These classical Bird and Rectangle examples show well how polymorphism and inheritance can quickly lead to rotten design, even in apparently simple situations. The Array class implementing ICollection<T> situation shows that in practice LSP violations just happen.

In my point of view, what the Liskov substitution principle really says is that when writing an API relying on polymorphism, you should first take the point of view of the client of your API before writing any interface and any class hierarchy.

  • Do really all birds can fly? What happen if I try to call Fly() on a bird that cannot fly?
  • Is a square really a rectangle? What happen if I change the width on a square?

In the real world this looks like:

  • Can all collections really be modified? What happen if I add or remove an element to an array?
  • Do all controls are scrollable? What happen if a scrollbar is displayed on a control that should not scroll?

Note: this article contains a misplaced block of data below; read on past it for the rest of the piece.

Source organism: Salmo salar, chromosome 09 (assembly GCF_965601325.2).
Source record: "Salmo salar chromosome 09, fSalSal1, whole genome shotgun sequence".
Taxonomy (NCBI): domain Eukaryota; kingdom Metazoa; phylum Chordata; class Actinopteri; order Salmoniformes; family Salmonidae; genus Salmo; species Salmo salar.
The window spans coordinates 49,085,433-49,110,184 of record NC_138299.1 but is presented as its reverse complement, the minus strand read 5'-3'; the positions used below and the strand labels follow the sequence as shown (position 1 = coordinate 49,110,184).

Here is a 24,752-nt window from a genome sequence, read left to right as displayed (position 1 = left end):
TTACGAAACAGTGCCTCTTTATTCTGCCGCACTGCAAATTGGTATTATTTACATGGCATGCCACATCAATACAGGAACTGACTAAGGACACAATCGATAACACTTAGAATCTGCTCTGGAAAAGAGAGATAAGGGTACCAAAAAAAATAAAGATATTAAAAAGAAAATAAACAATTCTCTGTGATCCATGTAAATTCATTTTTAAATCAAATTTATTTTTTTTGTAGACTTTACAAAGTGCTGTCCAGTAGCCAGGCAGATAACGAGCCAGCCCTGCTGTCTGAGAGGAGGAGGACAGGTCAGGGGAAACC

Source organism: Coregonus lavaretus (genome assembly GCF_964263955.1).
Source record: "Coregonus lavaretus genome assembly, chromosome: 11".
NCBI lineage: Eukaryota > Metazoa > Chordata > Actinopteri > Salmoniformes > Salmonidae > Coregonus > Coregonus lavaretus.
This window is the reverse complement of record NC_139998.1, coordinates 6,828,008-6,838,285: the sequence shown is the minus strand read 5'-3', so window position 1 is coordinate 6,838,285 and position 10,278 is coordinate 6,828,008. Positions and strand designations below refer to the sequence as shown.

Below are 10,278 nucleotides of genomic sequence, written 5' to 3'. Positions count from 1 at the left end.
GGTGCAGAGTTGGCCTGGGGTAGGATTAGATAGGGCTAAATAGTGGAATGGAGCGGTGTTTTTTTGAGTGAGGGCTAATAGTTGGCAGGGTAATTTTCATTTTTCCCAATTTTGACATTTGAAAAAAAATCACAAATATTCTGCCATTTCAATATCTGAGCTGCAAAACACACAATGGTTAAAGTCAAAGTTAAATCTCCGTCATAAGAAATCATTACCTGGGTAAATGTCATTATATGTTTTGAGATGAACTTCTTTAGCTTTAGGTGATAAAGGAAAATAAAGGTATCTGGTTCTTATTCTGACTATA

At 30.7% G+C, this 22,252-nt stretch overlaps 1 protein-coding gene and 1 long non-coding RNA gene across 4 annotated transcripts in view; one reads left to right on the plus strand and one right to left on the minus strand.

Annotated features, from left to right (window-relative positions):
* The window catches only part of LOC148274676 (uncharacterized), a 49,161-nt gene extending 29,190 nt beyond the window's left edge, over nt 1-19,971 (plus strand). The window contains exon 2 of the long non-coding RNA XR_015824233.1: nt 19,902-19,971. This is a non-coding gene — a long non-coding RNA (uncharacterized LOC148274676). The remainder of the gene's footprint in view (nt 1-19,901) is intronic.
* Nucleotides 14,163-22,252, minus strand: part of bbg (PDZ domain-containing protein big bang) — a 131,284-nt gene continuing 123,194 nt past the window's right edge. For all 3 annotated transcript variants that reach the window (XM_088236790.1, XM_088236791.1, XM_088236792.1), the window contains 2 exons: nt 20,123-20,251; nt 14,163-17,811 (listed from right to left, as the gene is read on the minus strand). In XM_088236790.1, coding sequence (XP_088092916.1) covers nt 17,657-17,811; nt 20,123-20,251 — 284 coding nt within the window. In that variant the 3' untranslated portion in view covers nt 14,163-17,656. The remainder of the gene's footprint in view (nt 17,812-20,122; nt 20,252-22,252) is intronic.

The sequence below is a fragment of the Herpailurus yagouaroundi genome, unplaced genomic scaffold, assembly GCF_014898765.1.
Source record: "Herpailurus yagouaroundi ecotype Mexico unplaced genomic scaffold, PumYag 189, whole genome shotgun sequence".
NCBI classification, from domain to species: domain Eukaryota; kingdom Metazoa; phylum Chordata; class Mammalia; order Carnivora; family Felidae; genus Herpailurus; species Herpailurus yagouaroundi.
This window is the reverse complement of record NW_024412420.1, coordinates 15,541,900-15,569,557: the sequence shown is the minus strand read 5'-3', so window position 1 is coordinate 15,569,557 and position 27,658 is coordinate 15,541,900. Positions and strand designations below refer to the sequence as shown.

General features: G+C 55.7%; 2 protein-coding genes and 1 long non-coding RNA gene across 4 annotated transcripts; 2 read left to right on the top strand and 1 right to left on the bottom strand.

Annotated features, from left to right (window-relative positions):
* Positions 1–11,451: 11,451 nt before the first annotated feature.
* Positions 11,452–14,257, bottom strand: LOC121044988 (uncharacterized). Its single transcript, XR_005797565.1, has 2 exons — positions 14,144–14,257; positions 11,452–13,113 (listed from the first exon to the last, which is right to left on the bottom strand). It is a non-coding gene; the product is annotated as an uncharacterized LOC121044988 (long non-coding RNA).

• Do withdrawal applies to all bank account? What happen if we try to withdraw money from a locked long term deposit account? Should we fail withdrawal badly in this situation or should we prevent such situation with an IAccountThatAuthorizeWithdraw abstraction?

A pattern emerges here: for each members of your interface you should question yourself: Do this member applies seamlessly to all objects that will implement this interface?